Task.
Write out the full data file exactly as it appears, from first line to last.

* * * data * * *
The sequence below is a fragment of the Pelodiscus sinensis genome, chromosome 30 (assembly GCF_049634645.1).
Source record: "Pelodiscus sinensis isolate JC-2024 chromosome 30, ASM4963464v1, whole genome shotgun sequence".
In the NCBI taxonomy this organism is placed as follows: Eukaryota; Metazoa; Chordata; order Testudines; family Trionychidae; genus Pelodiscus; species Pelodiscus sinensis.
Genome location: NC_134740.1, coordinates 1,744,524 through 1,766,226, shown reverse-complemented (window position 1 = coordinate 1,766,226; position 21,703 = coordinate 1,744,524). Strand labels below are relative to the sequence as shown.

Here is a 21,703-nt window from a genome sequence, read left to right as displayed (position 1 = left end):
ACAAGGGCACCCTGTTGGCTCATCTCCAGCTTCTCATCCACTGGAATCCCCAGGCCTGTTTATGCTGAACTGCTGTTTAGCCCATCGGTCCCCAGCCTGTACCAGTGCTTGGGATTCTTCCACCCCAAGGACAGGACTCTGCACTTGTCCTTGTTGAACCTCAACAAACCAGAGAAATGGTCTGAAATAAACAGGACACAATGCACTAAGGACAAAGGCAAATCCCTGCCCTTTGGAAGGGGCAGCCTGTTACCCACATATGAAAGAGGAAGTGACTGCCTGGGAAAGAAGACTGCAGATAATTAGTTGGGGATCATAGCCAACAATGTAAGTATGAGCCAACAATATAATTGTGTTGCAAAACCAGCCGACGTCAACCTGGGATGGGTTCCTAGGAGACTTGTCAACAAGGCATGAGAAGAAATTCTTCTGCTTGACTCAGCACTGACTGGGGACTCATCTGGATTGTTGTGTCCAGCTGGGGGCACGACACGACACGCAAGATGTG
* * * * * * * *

The sequence below is a fragment of the Pelodiscus sinensis genome, chromosome 30 (assembly GCF_049634645.1).
Source record: "Pelodiscus sinensis isolate JC-2024 chromosome 30, ASM4963464v1, whole genome shotgun sequence".
In the NCBI taxonomy this organism is placed as follows: Eukaryota; Metazoa; Chordata; order Testudines; family Trionychidae; genus Pelodiscus; species Pelodiscus sinensis.
Genome location: NC_134740.1, coordinates 1,744,524 through 1,766,226, shown reverse-complemented (window position 1 = coordinate 1,766,226; position 21,703 = coordinate 1,744,524). Strand labels below are relative to the sequence as shown.

Here is a 21,703-nt window from a genome sequence, read left to right as displayed (position 1 = left end):
ACAAGGGCACCCTGTTGGCTCATCTCCAGCTTCTCATCCACTGGAATCCCCAGGCCTGTTTATGCTGAACTGCTGTTTAGCCCATCGGTCCCCAGCCTGTACCAGTGCTTGGGATTCTTCCACCCCAAGGACAGGACTCTGCACTTGTCCTTGTTGAACCTCAACAAACCAGAGAAATGGTCTGAAATAAACAGGACACAATGCACTAAGGACAAAGGCAAATCCCTGCCCTTTGGAAGGGGCAGCCTGTTACCCACATATGAAAGAGGAAGTGACTGCCTGGGAAAGAAGACTGCAGATAATTAGTTGGGGATCATAGCCAACAATGTAAGTATGAGCCAACAATATAATTGTGTTGCAAAACCAGCCGACGTCAACCTGGGATGGGTTCCTAGGAGACTTGTCAACAAGGCATGAGAAGAAATTCTTCTGCTTGACTCAGCACTGACTGGGGACTCATCTGGATTGTTGTGTCCAGCTGGGGGCACGACACGACACGCAAGATGTG